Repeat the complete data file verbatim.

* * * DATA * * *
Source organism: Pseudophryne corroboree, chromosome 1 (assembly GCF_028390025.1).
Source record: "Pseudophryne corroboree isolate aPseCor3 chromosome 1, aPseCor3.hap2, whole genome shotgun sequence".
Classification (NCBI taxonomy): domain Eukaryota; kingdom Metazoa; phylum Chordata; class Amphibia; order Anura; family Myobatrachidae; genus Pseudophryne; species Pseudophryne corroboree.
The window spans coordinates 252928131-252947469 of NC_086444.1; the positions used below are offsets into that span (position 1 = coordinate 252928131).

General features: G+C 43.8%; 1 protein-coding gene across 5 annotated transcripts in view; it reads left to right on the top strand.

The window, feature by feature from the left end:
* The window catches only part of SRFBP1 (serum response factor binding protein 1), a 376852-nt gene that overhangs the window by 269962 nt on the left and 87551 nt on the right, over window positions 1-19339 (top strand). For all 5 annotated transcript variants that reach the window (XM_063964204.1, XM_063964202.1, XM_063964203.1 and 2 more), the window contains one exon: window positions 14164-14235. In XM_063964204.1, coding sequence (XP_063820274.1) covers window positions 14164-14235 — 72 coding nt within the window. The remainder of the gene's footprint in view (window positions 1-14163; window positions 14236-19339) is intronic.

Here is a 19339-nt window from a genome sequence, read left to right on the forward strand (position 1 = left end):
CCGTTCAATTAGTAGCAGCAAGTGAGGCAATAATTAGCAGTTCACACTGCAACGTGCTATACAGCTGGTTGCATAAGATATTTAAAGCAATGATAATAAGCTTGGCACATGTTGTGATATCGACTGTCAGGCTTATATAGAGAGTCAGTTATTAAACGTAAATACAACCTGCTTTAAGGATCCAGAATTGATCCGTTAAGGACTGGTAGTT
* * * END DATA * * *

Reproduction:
Source organism: Pseudophryne corroboree, chromosome 1 (assembly GCF_028390025.1).
Source record: "Pseudophryne corroboree isolate aPseCor3 chromosome 1, aPseCor3.hap2, whole genome shotgun sequence".
Classification (NCBI taxonomy): domain Eukaryota; kingdom Metazoa; phylum Chordata; class Amphibia; order Anura; family Myobatrachidae; genus Pseudophryne; species Pseudophryne corroboree.
The window spans coordinates 252928131-252947469 of NC_086444.1; the positions used below are offsets into that span (position 1 = coordinate 252928131).

General features: G+C 43.8%; 1 protein-coding gene across 5 annotated transcripts in view; it reads left to right on the top strand.

The window, feature by feature from the left end:
* The window catches only part of SRFBP1 (serum response factor binding protein 1), a 376852-nt gene that overhangs the window by 269962 nt on the left and 87551 nt on the right, over window positions 1-19339 (top strand). For all 5 annotated transcript variants that reach the window (XM_063964204.1, XM_063964202.1, XM_063964203.1 and 2 more), the window contains one exon: window positions 14164-14235. In XM_063964204.1, coding sequence (XP_063820274.1) covers window positions 14164-14235 — 72 coding nt within the window. The remainder of the gene's footprint in view (window positions 1-14163; window positions 14236-19339) is intronic.

Here is a 19339-nt window from a genome sequence, read left to right on the forward strand (position 1 = left end):
CCGTTCAATTAGTAGCAGCAAGTGAGGCAATAATTAGCAGTTCACACTGCAACGTGCTATACAGCTGGTTGCATAAGATATTTAAAGCAATGATAATAAGCTTGGCACATGTTGTGATATCGACTGTCAGGCTTATATAGAGAGTCAGTTATTAAACGTAAATACAACCTGCTTTAAGGATCCAGAATTGATCCGTTAAGGACTGGTAGTT